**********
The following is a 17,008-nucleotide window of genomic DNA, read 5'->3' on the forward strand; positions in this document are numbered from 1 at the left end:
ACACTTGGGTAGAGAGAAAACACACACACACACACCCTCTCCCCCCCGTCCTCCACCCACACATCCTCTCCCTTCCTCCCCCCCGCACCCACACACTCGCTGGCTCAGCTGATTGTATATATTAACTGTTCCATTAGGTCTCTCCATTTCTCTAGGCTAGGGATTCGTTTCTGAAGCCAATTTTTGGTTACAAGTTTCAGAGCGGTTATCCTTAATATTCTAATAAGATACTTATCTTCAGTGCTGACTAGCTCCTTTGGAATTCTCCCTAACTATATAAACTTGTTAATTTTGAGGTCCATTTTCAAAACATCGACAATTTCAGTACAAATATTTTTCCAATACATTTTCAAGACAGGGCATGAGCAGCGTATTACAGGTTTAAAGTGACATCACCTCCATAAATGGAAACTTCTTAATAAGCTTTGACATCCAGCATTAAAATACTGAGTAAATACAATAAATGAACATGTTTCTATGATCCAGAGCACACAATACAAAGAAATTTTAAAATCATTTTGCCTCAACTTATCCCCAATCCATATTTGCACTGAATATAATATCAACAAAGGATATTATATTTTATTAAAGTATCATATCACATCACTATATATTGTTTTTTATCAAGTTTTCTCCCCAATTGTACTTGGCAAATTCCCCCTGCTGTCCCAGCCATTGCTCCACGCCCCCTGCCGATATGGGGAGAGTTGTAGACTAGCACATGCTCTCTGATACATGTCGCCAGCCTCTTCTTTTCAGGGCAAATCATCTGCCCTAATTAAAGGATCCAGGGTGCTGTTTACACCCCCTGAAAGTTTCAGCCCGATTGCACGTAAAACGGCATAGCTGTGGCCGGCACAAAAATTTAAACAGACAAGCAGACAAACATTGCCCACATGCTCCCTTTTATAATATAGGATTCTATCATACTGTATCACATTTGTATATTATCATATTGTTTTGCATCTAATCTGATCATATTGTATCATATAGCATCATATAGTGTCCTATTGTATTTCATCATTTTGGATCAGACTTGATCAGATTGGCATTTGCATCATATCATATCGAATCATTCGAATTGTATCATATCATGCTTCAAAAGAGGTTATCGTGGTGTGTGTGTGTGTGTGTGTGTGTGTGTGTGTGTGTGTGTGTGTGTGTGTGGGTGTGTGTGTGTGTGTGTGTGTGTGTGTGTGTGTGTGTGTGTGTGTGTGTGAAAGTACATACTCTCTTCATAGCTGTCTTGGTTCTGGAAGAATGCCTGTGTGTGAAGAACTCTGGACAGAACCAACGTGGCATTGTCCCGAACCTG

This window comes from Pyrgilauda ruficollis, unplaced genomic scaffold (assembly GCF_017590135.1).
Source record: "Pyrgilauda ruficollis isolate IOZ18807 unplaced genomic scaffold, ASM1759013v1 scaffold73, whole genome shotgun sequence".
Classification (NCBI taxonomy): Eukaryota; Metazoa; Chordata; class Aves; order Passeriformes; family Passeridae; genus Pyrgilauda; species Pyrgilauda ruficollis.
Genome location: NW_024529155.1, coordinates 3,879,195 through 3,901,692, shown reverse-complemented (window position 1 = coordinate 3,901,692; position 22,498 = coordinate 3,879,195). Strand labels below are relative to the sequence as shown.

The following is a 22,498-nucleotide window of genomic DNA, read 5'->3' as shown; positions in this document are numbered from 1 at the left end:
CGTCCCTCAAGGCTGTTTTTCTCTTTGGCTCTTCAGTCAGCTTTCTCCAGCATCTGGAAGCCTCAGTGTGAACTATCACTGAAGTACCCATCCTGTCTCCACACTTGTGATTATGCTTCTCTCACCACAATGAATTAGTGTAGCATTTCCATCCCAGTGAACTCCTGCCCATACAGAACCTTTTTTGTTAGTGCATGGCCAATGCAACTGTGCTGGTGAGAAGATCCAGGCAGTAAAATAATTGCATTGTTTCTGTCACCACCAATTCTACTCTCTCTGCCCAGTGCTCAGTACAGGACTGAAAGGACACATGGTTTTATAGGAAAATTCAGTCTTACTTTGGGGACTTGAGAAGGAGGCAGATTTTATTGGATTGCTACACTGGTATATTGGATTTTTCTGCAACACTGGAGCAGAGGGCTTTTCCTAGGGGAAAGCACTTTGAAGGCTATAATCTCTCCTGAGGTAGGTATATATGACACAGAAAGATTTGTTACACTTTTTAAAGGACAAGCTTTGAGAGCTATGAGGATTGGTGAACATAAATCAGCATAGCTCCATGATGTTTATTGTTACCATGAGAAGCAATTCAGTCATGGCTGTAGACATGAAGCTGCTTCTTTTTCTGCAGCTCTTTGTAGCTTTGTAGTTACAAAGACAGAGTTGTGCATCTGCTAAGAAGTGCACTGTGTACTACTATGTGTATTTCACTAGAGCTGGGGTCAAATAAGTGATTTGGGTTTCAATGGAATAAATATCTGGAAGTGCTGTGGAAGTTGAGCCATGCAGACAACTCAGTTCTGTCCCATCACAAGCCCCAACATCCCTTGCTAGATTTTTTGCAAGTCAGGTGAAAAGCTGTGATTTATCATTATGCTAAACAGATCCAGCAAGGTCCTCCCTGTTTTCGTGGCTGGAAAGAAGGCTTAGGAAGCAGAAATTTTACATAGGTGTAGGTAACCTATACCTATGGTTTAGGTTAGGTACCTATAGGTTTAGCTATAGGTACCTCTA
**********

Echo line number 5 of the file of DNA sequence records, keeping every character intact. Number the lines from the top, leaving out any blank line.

Classification (NCBI taxonomy): Eukaryota; Metazoa; Chordata; class Aves; order Passeriformes; family Passeridae; genus Pyrgilauda; species Pyrgilauda ruficollis.